Walk #384: Lydstep to Castlemartin
Map of the walk
Maps courtesy of Google Maps. Route for indicative purposes only, and may have been plotted after the walk. Please let me have comments on what you think of this new format. For a detailed table of timings for this walk, please see the table file.
This was yet another stupendous day, and one that was very enjoyable. The scenery was without exception superb, and there was hardly a minute when there was not a great view of one sort or another. It was everything that I was expecting the Pembrokeshire Coast Path to be, and I can honestly say that the last couple of days have been better than I can remember any two consecutive days of the South West Coast Path as being, a fact that has surprised me considerably. Sam went into Pembroke to have her hair cut today, and she found out that the section of path through the Castlemartin tank ranges was open. This was very lucky, as this section of path was quite spectacular, and well worth seeing.
The first military range that I passed today was Manorbier Camp, which the path passes to the north of, missing out on the walk around the headland on which the camp is based. There were many interesting things to be seen through the fence, including various artillery pieces, a surface to air rocket launcher and two shipping containers that contain Petrel Rockets. Beside one of the buildings were some squaddies filling up canteens with water, obviously getting ready to go on exercise somewhere. I must admit that I find this sort of thing fascinating, and wish that I could have a look around such places. Yet again this is my love of big hardware showing through, as it did this evening when we passed the main camp for the Castlemartin artillery range at Merrion and saw a collection of tanks outside on display outside it.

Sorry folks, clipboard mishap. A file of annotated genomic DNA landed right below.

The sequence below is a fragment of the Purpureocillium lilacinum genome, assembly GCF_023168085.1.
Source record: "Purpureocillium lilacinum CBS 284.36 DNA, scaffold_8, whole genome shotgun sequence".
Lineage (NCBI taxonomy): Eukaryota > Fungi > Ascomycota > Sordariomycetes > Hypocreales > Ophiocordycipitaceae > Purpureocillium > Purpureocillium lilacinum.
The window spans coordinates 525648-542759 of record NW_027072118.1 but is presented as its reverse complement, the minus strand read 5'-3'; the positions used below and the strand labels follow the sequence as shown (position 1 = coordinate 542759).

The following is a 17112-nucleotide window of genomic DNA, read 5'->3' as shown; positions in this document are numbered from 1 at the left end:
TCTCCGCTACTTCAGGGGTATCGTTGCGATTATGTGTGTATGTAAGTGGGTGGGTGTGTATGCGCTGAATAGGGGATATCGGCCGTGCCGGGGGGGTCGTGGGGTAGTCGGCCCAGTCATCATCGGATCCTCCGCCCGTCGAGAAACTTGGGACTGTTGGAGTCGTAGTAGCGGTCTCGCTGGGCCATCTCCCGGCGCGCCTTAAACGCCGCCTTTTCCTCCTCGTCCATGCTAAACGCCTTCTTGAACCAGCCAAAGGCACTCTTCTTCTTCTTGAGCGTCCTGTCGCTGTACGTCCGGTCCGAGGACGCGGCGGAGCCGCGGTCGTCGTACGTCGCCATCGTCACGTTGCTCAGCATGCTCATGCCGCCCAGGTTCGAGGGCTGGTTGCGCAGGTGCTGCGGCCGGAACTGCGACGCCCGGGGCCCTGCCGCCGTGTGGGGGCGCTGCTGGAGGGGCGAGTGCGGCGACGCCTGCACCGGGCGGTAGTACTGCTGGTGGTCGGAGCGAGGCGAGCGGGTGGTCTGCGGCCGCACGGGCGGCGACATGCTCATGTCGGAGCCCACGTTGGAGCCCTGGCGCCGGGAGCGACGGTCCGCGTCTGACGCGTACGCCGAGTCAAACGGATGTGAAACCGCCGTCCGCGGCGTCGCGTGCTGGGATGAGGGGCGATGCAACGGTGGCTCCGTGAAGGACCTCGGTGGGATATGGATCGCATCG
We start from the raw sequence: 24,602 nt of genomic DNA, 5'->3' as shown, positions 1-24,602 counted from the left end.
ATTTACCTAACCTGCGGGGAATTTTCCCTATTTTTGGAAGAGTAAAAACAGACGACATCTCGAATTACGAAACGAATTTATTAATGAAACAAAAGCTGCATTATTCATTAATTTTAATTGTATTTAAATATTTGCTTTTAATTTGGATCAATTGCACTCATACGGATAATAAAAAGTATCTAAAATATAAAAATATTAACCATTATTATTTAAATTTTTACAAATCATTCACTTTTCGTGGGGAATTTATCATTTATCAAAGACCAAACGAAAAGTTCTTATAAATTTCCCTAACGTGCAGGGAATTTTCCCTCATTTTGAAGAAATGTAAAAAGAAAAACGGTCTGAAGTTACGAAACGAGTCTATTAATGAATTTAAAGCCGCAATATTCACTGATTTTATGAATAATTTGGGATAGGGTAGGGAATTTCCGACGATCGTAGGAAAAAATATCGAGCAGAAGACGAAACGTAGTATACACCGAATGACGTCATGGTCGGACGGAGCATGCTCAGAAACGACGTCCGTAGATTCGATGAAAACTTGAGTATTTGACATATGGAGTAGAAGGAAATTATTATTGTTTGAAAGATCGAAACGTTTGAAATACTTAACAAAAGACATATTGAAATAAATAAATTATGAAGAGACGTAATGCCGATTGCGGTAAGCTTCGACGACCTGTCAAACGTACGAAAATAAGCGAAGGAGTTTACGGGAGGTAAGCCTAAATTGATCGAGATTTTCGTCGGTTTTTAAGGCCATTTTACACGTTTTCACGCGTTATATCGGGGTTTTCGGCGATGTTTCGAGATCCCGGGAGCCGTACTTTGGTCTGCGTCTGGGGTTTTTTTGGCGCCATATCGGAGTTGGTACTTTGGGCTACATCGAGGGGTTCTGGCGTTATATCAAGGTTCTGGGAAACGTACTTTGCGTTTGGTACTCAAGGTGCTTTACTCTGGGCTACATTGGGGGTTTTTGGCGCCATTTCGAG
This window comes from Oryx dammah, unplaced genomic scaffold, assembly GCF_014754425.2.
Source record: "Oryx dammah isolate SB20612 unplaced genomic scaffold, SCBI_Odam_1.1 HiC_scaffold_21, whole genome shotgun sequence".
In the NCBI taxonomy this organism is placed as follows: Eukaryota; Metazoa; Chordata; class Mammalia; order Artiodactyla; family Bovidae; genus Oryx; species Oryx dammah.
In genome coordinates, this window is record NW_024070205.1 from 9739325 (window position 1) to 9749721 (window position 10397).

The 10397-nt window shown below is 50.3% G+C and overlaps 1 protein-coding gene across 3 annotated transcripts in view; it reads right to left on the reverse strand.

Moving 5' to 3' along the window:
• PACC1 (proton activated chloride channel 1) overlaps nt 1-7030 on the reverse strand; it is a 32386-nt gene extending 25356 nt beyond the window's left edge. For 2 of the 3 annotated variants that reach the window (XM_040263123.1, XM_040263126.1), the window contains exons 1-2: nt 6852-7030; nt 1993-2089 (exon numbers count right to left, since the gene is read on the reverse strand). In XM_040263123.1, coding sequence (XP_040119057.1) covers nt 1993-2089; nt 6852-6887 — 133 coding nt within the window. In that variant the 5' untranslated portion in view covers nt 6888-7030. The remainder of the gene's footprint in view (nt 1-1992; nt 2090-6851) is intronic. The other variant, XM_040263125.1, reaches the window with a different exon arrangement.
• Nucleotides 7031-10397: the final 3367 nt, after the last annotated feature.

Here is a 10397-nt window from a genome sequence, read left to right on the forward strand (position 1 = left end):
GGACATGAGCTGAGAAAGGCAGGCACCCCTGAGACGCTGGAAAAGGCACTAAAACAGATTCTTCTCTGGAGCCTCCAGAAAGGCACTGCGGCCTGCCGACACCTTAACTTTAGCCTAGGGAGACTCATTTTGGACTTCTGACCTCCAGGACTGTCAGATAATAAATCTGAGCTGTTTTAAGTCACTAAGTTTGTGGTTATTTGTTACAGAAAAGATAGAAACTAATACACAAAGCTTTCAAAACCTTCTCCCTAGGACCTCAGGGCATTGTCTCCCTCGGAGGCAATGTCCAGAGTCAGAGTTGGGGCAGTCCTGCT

As I was walking past Priest's Nose (with its large vertical cracks ready to claim any unwary walker) I came across the King's Quoit. This is a series of stones that used to be a burial chamber, the first of this sort that I have seen of this walk and well worth seeing. It consists of a large slab set against the rock face, with a couple of smaller stones propping it up.
During my walk towards Broad Haven I had a phone call from BBC Radio Pembrokeshire so that I could record a radio interview. Unfortunately I could hardly hear a word she was saying due to the wind on the cliff top, so I asked her to call me back in five minutes, which would give me enough time to walk down to the beach at Broad Haven. This was a good idea in theory, but unfortunately it was let down buy the fact that at the beach I had no mobile reception. I jogged across the beach and up the cliffs on the other side hoping to regain reception, but as I got to the top I could see Mervan sitting in a car park. I had not been expecting to meet Sam, and as I approached I could see she was on the phone. As my mobile had been out of range the phone call had diverted to Sam's Orange phone, and fortunately Sam was still talking to the lady from the radio station when I arrived. Unfortunately I was both breathless and flustered when I arrived, and so the interview was nowhere near the best that I have ever done, but it should be being played sometime tomorrow, which will be nice.